Miles: 78.4 (Part 1)
Miles: 56.3 (Part 2)
Total Elevation Gain (ft): 3156.6
Weather: Sunny, Hot
Hillbilly Insults: 0
Roadkill: 19 (6 Birds, 2 Turtles, 1 Raccoons, 3 Skunks, 7 Unknown)
Bugs Swallowed: 1
Mean Dogs Chasing: 0
Animal Rescue: 1 (Turtle)
Two! Two!! Two days in one!!!
"And like my dog was on the back of the bike trailer freaking out and we were like, you know, dude, no way, no fucking way we are gonna take this 40 mile detour-- with 200 pounds of gear back through fucking nowhere North Dakota! Like a truck, we needed a truck. You know, like, to haul all our crap because I didn't care the road was closed to us. So, this dude outta nowhere comes up and knocks on a giant truck behind us and saved out ass. Made the guy haul us up the road," exclaimed Michael whom I met through Forrest, the tattoo artist in Mantiwoc, WI.
Michael was weaving his tale on a neighborhood street in Manitowac. His audience of five had his full attention. It turns out that Michael is a touring enthusiast. After I was introduced and explained what I was doing, we both started lamenting about North Dakota. Michael knew all about it.
An idle mind is the Devil's playground and as I clocked distance in the heat, I told myself I could go slow, make the 120+ miles and have plenty of time to get across the water. So, I forged ahead to Manitowoc. Twenty miles outside the city (I'd underestimated the distance), , I had a slow leak in the rear tire and couldn't find the culprit. I was on the side of the road, bike upside down, tube out, tire in hand, and an enthusiastic group of three youngish guys whom had done some touring stopped with a truck and offered to get me near downtown. I was tired and took them up on the offer.
I'm sure moms everywhere would be proud of me for having trust in mankind and remembering my Christian values. Reserve judgment about people. Have faith and all that jazz. It's this attitude that makes doing laundry with carnival workers, chatting with farmers and offering energy bars to hitchhikers such a joy.
I got plopped on the main suburban drag and started my way downtown with vague directions to the Broken Spoke bike shop. It was 5:40 p.m. and most local, reputable shops close at 6 p.m., kind of like barber shops. As I pedaled on a deflated tire, I wasn't seeing the place. So, I ducked in the Sticky Tattoo parlor to ask for directions. That's when I met Forrest Marsh. He told me where to go but wanted to chat me up. He was genuinely curious about my travels but I was antsy. I told him I'd be back and he gave me his number probably thinking I'd disappear.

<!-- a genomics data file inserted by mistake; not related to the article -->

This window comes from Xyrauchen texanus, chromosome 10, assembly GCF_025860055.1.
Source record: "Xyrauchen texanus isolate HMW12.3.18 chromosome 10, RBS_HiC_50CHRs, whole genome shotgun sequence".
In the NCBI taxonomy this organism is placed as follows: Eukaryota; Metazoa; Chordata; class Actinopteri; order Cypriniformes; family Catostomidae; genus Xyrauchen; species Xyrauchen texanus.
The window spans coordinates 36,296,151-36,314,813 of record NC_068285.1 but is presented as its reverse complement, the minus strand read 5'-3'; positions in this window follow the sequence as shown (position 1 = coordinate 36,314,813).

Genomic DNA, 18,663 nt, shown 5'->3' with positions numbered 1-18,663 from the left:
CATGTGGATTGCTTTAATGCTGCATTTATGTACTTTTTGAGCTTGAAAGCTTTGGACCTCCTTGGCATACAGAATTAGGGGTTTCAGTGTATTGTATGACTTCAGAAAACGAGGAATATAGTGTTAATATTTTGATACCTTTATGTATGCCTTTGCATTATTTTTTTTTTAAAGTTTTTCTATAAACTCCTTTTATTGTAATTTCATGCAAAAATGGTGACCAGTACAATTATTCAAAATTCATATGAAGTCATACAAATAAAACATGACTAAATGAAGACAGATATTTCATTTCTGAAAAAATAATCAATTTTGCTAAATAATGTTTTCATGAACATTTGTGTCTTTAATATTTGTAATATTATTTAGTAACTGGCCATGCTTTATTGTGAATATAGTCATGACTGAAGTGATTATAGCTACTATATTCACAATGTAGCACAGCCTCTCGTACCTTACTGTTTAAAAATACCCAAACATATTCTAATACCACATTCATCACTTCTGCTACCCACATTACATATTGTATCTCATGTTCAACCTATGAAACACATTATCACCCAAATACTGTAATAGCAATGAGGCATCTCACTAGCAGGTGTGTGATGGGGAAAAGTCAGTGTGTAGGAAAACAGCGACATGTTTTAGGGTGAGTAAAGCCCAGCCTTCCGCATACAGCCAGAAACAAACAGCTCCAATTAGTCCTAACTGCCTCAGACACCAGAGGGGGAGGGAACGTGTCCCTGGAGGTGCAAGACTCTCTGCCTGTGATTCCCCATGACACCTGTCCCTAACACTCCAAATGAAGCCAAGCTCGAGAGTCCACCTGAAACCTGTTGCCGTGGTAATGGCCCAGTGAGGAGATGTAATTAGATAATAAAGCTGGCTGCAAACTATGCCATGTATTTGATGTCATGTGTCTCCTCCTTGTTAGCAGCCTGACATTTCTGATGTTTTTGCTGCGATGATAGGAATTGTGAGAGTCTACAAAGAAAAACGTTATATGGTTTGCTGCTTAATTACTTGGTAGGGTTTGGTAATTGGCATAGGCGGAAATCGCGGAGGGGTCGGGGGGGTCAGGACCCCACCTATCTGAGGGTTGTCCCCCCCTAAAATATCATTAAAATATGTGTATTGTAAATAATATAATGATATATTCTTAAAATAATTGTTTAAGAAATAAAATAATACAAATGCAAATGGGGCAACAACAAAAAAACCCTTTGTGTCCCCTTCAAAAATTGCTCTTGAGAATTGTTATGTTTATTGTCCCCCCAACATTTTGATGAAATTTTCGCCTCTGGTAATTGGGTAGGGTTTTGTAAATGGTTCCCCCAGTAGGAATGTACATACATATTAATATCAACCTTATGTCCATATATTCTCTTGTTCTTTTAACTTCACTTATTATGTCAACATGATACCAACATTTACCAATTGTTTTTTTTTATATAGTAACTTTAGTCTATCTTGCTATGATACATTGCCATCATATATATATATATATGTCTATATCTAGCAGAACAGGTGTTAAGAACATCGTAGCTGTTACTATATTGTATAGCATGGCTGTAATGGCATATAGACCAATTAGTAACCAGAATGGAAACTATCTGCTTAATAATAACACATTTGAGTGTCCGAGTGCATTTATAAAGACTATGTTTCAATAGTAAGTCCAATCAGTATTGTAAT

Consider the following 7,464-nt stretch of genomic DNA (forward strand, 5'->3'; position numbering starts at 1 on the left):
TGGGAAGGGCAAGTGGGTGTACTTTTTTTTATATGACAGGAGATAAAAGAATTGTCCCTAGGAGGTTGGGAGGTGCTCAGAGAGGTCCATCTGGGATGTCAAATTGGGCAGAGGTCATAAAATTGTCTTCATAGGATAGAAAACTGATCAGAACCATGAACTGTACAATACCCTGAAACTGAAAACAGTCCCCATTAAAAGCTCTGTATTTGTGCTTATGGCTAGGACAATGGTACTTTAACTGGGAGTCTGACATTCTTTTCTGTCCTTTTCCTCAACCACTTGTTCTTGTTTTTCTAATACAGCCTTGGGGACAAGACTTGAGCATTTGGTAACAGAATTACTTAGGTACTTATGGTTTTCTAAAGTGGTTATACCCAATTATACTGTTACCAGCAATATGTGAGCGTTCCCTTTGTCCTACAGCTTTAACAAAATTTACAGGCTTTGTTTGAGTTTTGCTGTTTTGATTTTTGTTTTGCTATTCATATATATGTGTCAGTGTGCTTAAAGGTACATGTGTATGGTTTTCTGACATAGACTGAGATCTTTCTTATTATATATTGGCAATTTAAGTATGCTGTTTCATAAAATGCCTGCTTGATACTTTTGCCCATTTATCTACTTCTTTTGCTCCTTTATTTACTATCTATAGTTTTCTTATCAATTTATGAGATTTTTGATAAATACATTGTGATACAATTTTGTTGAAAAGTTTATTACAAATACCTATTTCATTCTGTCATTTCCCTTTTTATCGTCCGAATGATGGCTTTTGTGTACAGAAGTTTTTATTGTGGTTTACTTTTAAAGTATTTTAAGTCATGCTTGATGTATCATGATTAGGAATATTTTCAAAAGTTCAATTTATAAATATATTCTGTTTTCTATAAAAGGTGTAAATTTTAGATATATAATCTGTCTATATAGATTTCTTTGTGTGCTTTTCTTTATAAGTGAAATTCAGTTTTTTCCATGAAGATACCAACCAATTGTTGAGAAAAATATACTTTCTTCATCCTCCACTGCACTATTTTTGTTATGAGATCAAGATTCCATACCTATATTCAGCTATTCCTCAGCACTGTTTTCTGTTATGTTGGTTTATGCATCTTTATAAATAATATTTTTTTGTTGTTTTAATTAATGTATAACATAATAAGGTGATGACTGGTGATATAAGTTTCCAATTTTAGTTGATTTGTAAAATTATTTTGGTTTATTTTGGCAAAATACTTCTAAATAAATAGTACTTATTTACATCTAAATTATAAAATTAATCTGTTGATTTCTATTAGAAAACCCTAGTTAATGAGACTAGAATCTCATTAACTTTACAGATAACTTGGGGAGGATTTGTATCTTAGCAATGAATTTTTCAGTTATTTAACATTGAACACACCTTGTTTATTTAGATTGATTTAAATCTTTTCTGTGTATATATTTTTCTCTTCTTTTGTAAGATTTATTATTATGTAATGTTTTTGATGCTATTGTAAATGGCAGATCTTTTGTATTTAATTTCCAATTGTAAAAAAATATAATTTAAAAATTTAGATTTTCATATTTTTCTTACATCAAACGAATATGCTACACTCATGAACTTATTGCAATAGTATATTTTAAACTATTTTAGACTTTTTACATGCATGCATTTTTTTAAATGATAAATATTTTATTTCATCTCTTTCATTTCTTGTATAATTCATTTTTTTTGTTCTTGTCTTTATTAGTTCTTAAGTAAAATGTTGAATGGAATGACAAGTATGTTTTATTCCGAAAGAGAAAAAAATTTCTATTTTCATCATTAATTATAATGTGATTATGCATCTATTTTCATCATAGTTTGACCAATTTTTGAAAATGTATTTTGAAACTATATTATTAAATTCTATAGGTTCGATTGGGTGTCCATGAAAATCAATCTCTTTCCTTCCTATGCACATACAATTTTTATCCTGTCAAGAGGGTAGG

The Broken Spoke is a narrow space with three floors. As I walked up the stair ramp with my bike at 5:55 p.m., I could see the long face on the mechanic shutting down for the day. Often doing thankless tasks, mechanics have to deal with homeless guys looking for free repairs; ignorant and demanding suburban soccer moms; 'roid monkey Lance wannabes and people that want their rides overhauled in a few hours. At first glance , I bet I looked like a poseur.
I explained my situation and with just a twinge of reluctance, Ryan took pity on me. Better known as "Possum," Ryan and I hit it off right away talking about winter biking, the Surley Pugsley and old lugged road bikes. I spent a better part of an hour with Possum as he showed me the parts graveyard on the third floor and his Green Bay Packer homegrown fixie.
It took the eyes of an expert to find the itsy-bitsy, mouse hair of a wire that had barely protruded through my tire and wore a hole in the inner-tube.
I thanked Possum and headed back for the tattoo parlor. I had time to kill and entertained the fleeting thought of getting some ink so that I'd fit in better back home in Bend, OR. I feel square amongst all the ubiquitous hipster moms and dads sporting devils, Bettie Boops and tribal bands on their athletic bodies. The idea passed as Forrest shut down early and we motored for some Thai food in an old converted bank.
If Forrest is reading this, I apologize for the following description. I'm sure he's tired of it, but the readers must know that he resembles Seth Rogan, if Seth Rogan was still cool and not so rich. It isn't his looks so much as his voice and friendly mannerisms. Forrest is an intelligent guy with a lot of life experience at a young age. He grew up in Wisconsin and Alaska; went to art school; took a few hitchhiking trips; toured around on bikes and got around Iceland working on farms, kibbutz style.
After dinner, Forrest took me around the waterfront, to visit his girlfriend Alissa and his pals, the most animated of which was Michael. Michael reminded me so much of my sister's boyfriend: California friendly, wildly gesticulating and high energy. I was reminded of my advanced age when Michael said, "I'm totally getting into the Gin Blissoms and 90's bands, man! Behind those pop songs is hard assed music!" He did a little air guitar for effect.
Alissa let me take a shower in her well appointed craftsman style house and I took off for my trip aboard The Badger. It's an old car ferry formerly run by the C&O Railroad. The Badger is a Wisconsin boat and its sister, The Spartan, sits moored for spare parts on the Michigan side of the Great Lake. At its peak, this car ferry system ran 205,000 rail cars across the water yearly.
I found lounge chair on the starboard deck and stared at criss-crossing satellites and the Milky Way without interference from light pollution. I fell asleep and dreamt of Kate Winslet and a frozen Leonardo DiCaprio.